Nor did she have much of a family to fall back on -- her mother died when Kathy Morris was 10, and her father, an executive with Beneficial Finance, died a year before she learned of the tumor. Her recovery, and struggles to untangle insurance and financial problems to pay for her hospital care, were aided laregly by her younger brother Patrick, who dropped out of college to be with her. He accompanied his sister on the publicity tour for the movie that brought her to Washington.

What kept her going was the discovery that she had not lost her music. She found that even while she couldn't talk she could remember songs if someone gave her the first word. She would practice with a tape recorder.

"When I couldn't find someone to give me that first word, those were the hard times," she said.

"The truth about the brain," Mee said, "is that it does not deal with words, it deals with language . . . song lyrics are stored as musical information. You're not singing words, you're singing music."

For Kahty Morris, the fact that she could sing -- words -- meant that "I could get out of here [the hospital]."

She moved to an apartment near the hospital and walked there every day for therapy. "I would get lost constantly because my eyes were too confused. You have to be careful about looking. I had to look down all the time. Look, then walk, then look, then walk."

She learned how to compensate if she couldn't think of a word. If she wanted to say "window" and she was saying door," she learned to point instead and say "what's that one?"

She discovered she could not read; "I could see an 'A' but I couldn't hear it." She learned to shop; when there was something she had to read, she asked for help saying, "I left my glasses at home."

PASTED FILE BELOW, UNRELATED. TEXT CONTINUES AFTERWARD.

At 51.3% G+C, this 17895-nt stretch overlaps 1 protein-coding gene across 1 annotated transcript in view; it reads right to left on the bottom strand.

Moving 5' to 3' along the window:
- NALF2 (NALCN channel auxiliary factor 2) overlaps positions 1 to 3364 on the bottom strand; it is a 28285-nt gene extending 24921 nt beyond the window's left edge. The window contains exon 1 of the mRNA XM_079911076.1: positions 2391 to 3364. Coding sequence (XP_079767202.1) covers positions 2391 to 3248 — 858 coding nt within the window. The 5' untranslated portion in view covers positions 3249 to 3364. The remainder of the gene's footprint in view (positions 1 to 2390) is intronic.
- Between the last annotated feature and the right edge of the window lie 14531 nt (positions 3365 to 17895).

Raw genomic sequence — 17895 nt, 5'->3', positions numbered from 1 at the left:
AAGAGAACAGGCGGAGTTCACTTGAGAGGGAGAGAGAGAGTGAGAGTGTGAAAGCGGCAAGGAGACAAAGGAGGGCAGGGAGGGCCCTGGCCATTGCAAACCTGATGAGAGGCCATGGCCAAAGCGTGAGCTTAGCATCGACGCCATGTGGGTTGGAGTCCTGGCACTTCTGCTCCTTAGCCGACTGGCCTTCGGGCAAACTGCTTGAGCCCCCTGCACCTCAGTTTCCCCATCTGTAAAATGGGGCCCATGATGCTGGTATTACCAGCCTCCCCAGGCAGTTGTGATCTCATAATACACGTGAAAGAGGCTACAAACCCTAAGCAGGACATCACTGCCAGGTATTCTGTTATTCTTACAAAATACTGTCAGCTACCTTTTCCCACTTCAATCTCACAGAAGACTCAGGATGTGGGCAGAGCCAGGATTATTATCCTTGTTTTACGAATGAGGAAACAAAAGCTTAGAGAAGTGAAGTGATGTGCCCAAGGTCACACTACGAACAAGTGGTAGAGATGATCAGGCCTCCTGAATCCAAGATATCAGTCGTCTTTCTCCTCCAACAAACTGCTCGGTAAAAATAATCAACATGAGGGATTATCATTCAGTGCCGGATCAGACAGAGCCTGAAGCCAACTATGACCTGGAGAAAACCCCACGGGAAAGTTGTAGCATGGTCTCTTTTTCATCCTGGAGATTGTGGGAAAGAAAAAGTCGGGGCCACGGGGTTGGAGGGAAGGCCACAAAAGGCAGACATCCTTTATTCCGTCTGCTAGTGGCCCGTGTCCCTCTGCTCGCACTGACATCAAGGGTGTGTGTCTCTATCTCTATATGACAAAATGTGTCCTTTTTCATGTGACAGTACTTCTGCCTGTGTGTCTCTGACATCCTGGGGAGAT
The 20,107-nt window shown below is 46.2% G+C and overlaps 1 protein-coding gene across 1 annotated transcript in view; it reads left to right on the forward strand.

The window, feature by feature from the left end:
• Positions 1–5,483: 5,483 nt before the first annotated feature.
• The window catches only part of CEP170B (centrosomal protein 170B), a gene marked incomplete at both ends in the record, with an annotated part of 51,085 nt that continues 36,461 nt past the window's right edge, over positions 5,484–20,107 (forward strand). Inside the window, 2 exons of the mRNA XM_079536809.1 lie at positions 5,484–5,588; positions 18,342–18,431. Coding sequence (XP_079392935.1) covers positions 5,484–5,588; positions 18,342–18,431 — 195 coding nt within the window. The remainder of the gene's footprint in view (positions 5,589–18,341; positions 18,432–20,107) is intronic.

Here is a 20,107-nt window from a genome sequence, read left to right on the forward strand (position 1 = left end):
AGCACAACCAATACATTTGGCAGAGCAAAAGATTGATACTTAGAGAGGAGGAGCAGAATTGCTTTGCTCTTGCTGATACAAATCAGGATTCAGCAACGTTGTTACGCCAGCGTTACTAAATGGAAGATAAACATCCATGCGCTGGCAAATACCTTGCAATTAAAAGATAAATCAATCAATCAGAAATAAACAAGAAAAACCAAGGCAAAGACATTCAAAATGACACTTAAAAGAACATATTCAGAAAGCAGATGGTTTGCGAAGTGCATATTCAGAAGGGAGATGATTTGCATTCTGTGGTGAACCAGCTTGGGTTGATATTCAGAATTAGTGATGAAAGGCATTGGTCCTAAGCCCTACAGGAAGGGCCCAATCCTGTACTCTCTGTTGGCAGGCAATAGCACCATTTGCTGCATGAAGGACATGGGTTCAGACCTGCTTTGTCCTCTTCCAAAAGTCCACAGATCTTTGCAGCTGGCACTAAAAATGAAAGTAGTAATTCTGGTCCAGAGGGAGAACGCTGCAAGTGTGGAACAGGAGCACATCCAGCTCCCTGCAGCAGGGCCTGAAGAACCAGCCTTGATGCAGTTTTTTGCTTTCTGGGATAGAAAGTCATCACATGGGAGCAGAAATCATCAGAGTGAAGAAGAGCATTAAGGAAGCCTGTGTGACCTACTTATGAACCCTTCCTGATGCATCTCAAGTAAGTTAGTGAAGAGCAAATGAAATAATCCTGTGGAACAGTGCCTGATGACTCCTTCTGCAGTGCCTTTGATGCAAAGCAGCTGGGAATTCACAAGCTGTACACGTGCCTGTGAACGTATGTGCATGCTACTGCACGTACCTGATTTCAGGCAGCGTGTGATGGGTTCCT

She's still learning to read, and can't yet write very much. As for numbers -- "They weren't so bad because there are only nine of them," she said. "I still have trouble with 11 and 12, though. And I can't add, subtract, multiply or divide." She takes pills to control the epilepsy that seems to have resulted from the trauma her brain suffered, and has to "be careful" with her health. She can't walk into a studio and sight read music the way she used to, and acting may be impossible until she can read.

There is no clinical explanation for what happened to her or for why she has been able to recover to the extent she has. The fact that her whole left temporal lobe was not destroyed helped, and it is known that often parts of the brain learn to compensate for damaged parts.

She has learned also that "nothing is as heavy as you think. Life doesn't have to be a big down all the time. Like the difference between a sunny day and rainy day -- I used to think that a rainy day meant you got your clothes wet." Now, she said, she doesn't waste energy thinking about "downs" like that.

"I have to get on with my music, with what I have to do," she is fond of saying.